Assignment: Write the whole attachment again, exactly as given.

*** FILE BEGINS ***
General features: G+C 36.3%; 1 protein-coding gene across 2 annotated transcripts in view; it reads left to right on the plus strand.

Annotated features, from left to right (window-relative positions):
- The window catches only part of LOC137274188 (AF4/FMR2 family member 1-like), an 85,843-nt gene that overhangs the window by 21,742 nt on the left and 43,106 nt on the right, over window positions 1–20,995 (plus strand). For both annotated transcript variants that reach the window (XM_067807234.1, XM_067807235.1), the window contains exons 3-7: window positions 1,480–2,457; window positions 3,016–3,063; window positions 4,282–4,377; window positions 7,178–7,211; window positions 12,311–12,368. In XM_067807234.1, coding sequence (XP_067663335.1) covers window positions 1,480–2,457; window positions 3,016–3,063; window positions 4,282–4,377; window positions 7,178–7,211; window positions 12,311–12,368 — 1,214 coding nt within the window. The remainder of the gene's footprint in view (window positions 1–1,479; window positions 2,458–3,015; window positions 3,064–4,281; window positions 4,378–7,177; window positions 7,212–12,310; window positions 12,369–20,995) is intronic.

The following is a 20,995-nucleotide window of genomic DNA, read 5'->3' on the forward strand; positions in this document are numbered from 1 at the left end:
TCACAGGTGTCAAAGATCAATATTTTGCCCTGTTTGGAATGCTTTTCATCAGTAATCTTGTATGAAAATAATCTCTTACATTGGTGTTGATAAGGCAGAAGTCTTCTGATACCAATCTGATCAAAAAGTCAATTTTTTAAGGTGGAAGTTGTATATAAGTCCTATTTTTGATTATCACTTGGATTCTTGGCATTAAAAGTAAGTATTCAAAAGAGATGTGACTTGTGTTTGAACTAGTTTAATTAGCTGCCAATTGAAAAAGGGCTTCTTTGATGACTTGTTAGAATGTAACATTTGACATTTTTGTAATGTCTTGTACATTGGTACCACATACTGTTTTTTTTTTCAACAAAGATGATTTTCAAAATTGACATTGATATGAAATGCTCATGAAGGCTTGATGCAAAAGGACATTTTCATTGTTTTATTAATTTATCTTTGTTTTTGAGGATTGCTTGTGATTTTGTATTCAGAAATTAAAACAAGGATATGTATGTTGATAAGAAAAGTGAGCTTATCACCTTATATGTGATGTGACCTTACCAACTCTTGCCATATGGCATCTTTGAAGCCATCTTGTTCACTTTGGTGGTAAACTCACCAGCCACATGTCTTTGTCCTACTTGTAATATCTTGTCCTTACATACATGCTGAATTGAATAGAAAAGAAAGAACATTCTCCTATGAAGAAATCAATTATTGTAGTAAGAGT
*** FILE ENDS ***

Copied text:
General features: G+C 36.3%; 1 protein-coding gene across 2 annotated transcripts in view; it reads left to right on the plus strand.

Annotated features, from left to right (window-relative positions):
- The window catches only part of LOC137274188 (AF4/FMR2 family member 1-like), an 85,843-nt gene that overhangs the window by 21,742 nt on the left and 43,106 nt on the right, over window positions 1–20,995 (plus strand). For both annotated transcript variants that reach the window (XM_067807234.1, XM_067807235.1), the window contains exons 3-7: window positions 1,480–2,457; window positions 3,016–3,063; window positions 4,282–4,377; window positions 7,178–7,211; window positions 12,311–12,368. In XM_067807234.1, coding sequence (XP_067663335.1) covers window positions 1,480–2,457; window positions 3,016–3,063; window positions 4,282–4,377; window positions 7,178–7,211; window positions 12,311–12,368 — 1,214 coding nt within the window. The remainder of the gene's footprint in view (window positions 1–1,479; window positions 2,458–3,015; window positions 3,064–4,281; window positions 4,378–7,177; window positions 7,212–12,310; window positions 12,369–20,995) is intronic.

The following is a 20,995-nucleotide window of genomic DNA, read 5'->3' on the forward strand; positions in this document are numbered from 1 at the left end:
TCACAGGTGTCAAAGATCAATATTTTGCCCTGTTTGGAATGCTTTTCATCAGTAATCTTGTATGAAAATAATCTCTTACATTGGTGTTGATAAGGCAGAAGTCTTCTGATACCAATCTGATCAAAAAGTCAATTTTTTAAGGTGGAAGTTGTATATAAGTCCTATTTTTGATTATCACTTGGATTCTTGGCATTAAAAGTAAGTATTCAAAAGAGATGTGACTTGTGTTTGAACTAGTTTAATTAGCTGCCAATTGAAAAAGGGCTTCTTTGATGACTTGTTAGAATGTAACATTTGACATTTTTGTAATGTCTTGTACATTGGTACCACATACTGTTTTTTTTTTCAACAAAGATGATTTTCAAAATTGACATTGATATGAAATGCTCATGAAGGCTTGATGCAAAAGGACATTTTCATTGTTTTATTAATTTATCTTTGTTTTTGAGGATTGCTTGTGATTTTGTATTCAGAAATTAAAACAAGGATATGTATGTTGATAAGAAAAGTGAGCTTATCACCTTATATGTGATGTGACCTTACCAACTCTTGCCATATGGCATCTTTGAAGCCATCTTGTTCACTTTGGTGGTAAACTCACCAGCCACATGTCTTTGTCCTACTTGTAATATCTTGTCCTTACATACATGCTGAATTGAATAGAAAAGAAAGAACATTCTCCTATGAAGAAATCAATTATTGTAGTAAGAGT